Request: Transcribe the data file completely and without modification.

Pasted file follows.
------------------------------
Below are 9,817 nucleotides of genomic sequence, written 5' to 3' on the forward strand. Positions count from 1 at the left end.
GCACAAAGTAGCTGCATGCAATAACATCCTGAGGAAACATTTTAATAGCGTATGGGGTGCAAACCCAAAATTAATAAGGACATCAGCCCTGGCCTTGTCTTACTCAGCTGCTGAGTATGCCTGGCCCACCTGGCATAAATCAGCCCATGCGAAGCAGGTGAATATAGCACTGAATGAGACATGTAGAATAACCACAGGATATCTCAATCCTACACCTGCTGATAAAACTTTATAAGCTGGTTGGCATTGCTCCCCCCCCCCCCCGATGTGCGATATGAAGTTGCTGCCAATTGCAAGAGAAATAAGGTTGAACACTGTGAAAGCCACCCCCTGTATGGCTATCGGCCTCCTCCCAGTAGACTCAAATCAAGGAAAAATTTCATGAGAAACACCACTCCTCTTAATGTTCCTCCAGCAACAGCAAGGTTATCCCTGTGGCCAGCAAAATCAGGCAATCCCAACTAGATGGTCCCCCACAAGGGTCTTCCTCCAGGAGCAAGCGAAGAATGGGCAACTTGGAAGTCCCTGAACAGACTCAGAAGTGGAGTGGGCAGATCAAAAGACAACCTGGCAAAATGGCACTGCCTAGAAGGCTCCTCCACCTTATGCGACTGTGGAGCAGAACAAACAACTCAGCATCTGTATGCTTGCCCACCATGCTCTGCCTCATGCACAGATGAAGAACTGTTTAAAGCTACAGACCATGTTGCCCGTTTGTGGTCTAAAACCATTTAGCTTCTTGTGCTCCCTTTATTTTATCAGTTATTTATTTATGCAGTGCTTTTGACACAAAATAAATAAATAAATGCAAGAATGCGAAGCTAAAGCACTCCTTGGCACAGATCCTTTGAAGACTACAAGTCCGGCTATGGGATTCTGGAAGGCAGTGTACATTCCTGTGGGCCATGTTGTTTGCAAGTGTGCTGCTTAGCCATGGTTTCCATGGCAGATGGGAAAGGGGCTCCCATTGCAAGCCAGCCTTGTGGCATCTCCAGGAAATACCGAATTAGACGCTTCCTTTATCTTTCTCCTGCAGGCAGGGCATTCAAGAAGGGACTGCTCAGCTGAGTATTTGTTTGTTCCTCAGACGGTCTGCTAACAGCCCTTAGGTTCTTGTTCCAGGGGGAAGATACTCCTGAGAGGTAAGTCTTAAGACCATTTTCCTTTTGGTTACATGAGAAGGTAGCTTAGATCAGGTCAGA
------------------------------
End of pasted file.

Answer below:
Below are 9,817 nucleotides of genomic sequence, written 5' to 3' on the forward strand. Positions count from 1 at the left end.
GCACAAAGTAGCTGCATGCAATAACATCCTGAGGAAACATTTTAATAGCGTATGGGGTGCAAACCCAAAATTAATAAGGACATCAGCCCTGGCCTTGTCTTACTCAGCTGCTGAGTATGCCTGGCCCACCTGGCATAAATCAGCCCATGCGAAGCAGGTGAATATAGCACTGAATGAGACATGTAGAATAACCACAGGATATCTCAATCCTACACCTGCTGATAAAACTTTATAAGCTGGTTGGCATTGCTCCCCCCCCCCCCCGATGTGCGATATGAAGTTGCTGCCAATTGCAAGAGAAATAAGGTTGAACACTGTGAAAGCCACCCCCTGTATGGCTATCGGCCTCCTCCCAGTAGACTCAAATCAAGGAAAAATTTCATGAGAAACACCACTCCTCTTAATGTTCCTCCAGCAACAGCAAGGTTATCCCTGTGGCCAGCAAAATCAGGCAATCCCAACTAGATGGTCCCCCACAAGGGTCTTCCTCCAGGAGCAAGCGAAGAATGGGCAACTTGGAAGTCCCTGAACAGACTCAGAAGTGGAGTGGGCAGATCAAAAGACAACCTGGCAAAATGGCACTGCCTAGAAGGCTCCTCCACCTTATGCGACTGTGGAGCAGAACAAACAACTCAGCATCTGTATGCTTGCCCACCATGCTCTGCCTCATGCACAGATGAAGAACTGTTTAAAGCTACAGACCATGTTGCCCGTTTGTGGTCTAAAACCATTTAGCTTCTTGTGCTCCCTTTATTTTATCAGTTATTTATTTATGCAGTGCTTTTGACACAAAATAAATAAATAAATGCAAGAATGCGAAGCTAAAGCACTCCTTGGCACAGATCCTTTGAAGACTACAAGTCCGGCTATGGGATTCTGGAAGGCAGTGTACATTCCTGTGGGCCATGTTGTTTGCAAGTGTGCTGCTTAGCCATGGTTTCCATGGCAGATGGGAAAGGGGCTCCCATTGCAAGCCAGCCTTGTGGCATCTCCAGGAAATACCGAATTAGACGCTTCCTTTATCTTTCTCCTGCAGGCAGGGCATTCAAGAAGGGACTGCTCAGCTGAGTATTTGTTTGTTCCTCAGACGGTCTGCTAACAGCCCTTAGGTTCTTGTTCCAGGGGGAAGATACTCCTGAGAGGTAAGTCTTAAGACCATTTTCCTTTTGGTTACATGAGAAGGTAGCTTAGATCAGGTCAGA